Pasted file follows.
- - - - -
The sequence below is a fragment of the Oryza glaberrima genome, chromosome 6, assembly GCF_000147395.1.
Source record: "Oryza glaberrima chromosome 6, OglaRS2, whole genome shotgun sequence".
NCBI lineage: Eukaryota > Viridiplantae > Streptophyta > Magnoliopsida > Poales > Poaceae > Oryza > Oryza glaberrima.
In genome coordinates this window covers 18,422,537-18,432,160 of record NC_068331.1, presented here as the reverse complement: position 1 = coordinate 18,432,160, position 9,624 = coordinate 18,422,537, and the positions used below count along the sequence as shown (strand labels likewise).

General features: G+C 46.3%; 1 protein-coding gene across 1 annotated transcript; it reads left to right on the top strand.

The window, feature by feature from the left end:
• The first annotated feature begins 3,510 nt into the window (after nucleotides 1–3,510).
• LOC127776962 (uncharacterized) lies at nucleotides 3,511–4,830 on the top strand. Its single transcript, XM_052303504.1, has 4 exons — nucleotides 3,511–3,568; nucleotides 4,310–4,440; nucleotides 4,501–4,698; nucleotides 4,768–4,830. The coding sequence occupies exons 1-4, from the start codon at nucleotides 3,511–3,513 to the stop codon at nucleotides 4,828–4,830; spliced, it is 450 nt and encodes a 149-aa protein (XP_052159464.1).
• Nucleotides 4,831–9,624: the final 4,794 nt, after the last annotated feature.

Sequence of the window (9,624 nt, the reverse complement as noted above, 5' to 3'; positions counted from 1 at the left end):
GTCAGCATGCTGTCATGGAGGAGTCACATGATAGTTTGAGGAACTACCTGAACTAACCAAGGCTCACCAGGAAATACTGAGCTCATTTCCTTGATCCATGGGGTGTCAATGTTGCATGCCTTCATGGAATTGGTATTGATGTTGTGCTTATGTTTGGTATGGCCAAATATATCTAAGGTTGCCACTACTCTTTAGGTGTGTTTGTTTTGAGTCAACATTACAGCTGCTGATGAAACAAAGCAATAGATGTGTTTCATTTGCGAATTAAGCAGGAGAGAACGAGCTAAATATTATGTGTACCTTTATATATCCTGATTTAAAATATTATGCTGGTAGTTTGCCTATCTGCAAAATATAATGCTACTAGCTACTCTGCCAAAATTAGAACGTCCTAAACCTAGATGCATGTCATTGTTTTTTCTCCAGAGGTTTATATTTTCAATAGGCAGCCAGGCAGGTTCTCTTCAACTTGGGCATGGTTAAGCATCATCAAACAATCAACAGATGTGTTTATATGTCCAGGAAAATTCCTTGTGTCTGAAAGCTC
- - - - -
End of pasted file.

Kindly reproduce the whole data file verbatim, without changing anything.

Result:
The sequence below is a fragment of the Oryza glaberrima genome, chromosome 6, assembly GCF_000147395.1.
Source record: "Oryza glaberrima chromosome 6, OglaRS2, whole genome shotgun sequence".
NCBI lineage: Eukaryota > Viridiplantae > Streptophyta > Magnoliopsida > Poales > Poaceae > Oryza > Oryza glaberrima.
In genome coordinates this window covers 18,422,537-18,432,160 of record NC_068331.1, presented here as the reverse complement: position 1 = coordinate 18,432,160, position 9,624 = coordinate 18,422,537, and the positions used below count along the sequence as shown (strand labels likewise).

General features: G+C 46.3%; 1 protein-coding gene across 1 annotated transcript; it reads left to right on the top strand.

The window, feature by feature from the left end:
• The first annotated feature begins 3,510 nt into the window (after nucleotides 1–3,510).
• LOC127776962 (uncharacterized) lies at nucleotides 3,511–4,830 on the top strand. Its single transcript, XM_052303504.1, has 4 exons — nucleotides 3,511–3,568; nucleotides 4,310–4,440; nucleotides 4,501–4,698; nucleotides 4,768–4,830. The coding sequence occupies exons 1-4, from the start codon at nucleotides 3,511–3,513 to the stop codon at nucleotides 4,828–4,830; spliced, it is 450 nt and encodes a 149-aa protein (XP_052159464.1).
• Nucleotides 4,831–9,624: the final 4,794 nt, after the last annotated feature.

Sequence of the window (9,624 nt, the reverse complement as noted above, 5' to 3'; positions counted from 1 at the left end):
GTCAGCATGCTGTCATGGAGGAGTCACATGATAGTTTGAGGAACTACCTGAACTAACCAAGGCTCACCAGGAAATACTGAGCTCATTTCCTTGATCCATGGGGTGTCAATGTTGCATGCCTTCATGGAATTGGTATTGATGTTGTGCTTATGTTTGGTATGGCCAAATATATCTAAGGTTGCCACTACTCTTTAGGTGTGTTTGTTTTGAGTCAACATTACAGCTGCTGATGAAACAAAGCAATAGATGTGTTTCATTTGCGAATTAAGCAGGAGAGAACGAGCTAAATATTATGTGTACCTTTATATATCCTGATTTAAAATATTATGCTGGTAGTTTGCCTATCTGCAAAATATAATGCTACTAGCTACTCTGCCAAAATTAGAACGTCCTAAACCTAGATGCATGTCATTGTTTTTTCTCCAGAGGTTTATATTTTCAATAGGCAGCCAGGCAGGTTCTCTTCAACTTGGGCATGGTTAAGCATCATCAAACAATCAACAGATGTGTTTATATGTCCAGGAAAATTCCTTGTGTCTGAAAGCTC